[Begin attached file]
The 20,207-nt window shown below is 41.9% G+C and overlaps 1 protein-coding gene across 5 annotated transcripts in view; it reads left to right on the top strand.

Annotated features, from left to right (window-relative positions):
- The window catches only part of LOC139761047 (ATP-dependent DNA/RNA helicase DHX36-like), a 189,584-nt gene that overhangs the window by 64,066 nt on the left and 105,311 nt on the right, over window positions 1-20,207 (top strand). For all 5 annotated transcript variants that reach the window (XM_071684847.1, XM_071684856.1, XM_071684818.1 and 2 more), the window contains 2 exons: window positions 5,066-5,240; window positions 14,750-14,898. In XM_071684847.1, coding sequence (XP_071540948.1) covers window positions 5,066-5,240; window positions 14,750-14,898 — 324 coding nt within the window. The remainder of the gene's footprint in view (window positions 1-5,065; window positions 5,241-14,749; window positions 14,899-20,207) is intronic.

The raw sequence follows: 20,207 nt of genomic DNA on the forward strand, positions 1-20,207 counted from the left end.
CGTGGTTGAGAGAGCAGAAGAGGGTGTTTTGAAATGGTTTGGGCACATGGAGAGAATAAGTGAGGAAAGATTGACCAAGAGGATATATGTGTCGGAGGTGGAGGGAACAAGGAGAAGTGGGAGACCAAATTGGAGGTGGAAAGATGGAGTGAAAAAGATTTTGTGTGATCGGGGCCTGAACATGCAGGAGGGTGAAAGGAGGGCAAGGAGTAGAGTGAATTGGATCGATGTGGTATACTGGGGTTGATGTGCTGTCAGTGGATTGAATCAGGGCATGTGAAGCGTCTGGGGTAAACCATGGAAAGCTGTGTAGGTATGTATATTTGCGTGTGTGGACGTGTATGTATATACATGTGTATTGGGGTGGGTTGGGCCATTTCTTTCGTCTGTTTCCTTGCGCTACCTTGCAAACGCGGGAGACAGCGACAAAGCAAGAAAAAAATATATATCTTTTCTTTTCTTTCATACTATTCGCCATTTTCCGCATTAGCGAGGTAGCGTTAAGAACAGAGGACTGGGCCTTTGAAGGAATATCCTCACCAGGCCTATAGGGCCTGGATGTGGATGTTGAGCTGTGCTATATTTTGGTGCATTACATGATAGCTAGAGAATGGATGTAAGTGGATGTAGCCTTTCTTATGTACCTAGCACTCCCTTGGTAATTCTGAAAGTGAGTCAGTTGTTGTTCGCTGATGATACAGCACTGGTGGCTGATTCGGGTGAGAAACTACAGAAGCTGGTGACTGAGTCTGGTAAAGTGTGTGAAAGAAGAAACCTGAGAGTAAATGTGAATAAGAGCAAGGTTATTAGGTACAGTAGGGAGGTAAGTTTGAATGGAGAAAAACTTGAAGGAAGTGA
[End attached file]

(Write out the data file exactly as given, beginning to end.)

The 20,207-nt window shown below is 41.9% G+C and overlaps 1 protein-coding gene across 5 annotated transcripts in view; it reads left to right on the top strand.

Annotated features, from left to right (window-relative positions):
- The window catches only part of LOC139761047 (ATP-dependent DNA/RNA helicase DHX36-like), a 189,584-nt gene that overhangs the window by 64,066 nt on the left and 105,311 nt on the right, over window positions 1-20,207 (top strand). For all 5 annotated transcript variants that reach the window (XM_071684847.1, XM_071684856.1, XM_071684818.1 and 2 more), the window contains 2 exons: window positions 5,066-5,240; window positions 14,750-14,898. In XM_071684847.1, coding sequence (XP_071540948.1) covers window positions 5,066-5,240; window positions 14,750-14,898 — 324 coding nt within the window. The remainder of the gene's footprint in view (window positions 1-5,065; window positions 5,241-14,749; window positions 14,899-20,207) is intronic.

The raw sequence follows: 20,207 nt of genomic DNA on the forward strand, positions 1-20,207 counted from the left end.
CGTGGTTGAGAGAGCAGAAGAGGGTGTTTTGAAATGGTTTGGGCACATGGAGAGAATAAGTGAGGAAAGATTGACCAAGAGGATATATGTGTCGGAGGTGGAGGGAACAAGGAGAAGTGGGAGACCAAATTGGAGGTGGAAAGATGGAGTGAAAAAGATTTTGTGTGATCGGGGCCTGAACATGCAGGAGGGTGAAAGGAGGGCAAGGAGTAGAGTGAATTGGATCGATGTGGTATACTGGGGTTGATGTGCTGTCAGTGGATTGAATCAGGGCATGTGAAGCGTCTGGGGTAAACCATGGAAAGCTGTGTAGGTATGTATATTTGCGTGTGTGGACGTGTATGTATATACATGTGTATTGGGGTGGGTTGGGCCATTTCTTTCGTCTGTTTCCTTGCGCTACCTTGCAAACGCGGGAGACAGCGACAAAGCAAGAAAAAAATATATATCTTTTCTTTTCTTTCATACTATTCGCCATTTTCCGCATTAGCGAGGTAGCGTTAAGAACAGAGGACTGGGCCTTTGAAGGAATATCCTCACCAGGCCTATAGGGCCTGGATGTGGATGTTGAGCTGTGCTATATTTTGGTGCATTACATGATAGCTAGAGAATGGATGTAAGTGGATGTAGCCTTTCTTATGTACCTAGCACTCCCTTGGTAATTCTGAAAGTGAGTCAGTTGTTGTTCGCTGATGATACAGCACTGGTGGCTGATTCGGGTGAGAAACTACAGAAGCTGGTGACTGAGTCTGGTAAAGTGTGTGAAAGAAGAAACCTGAGAGTAAATGTGAATAAGAGCAAGGTTATTAGGTACAGTAGGGAGGTAAGTTTGAATGGAGAAAAACTTGAAGGAAGTGA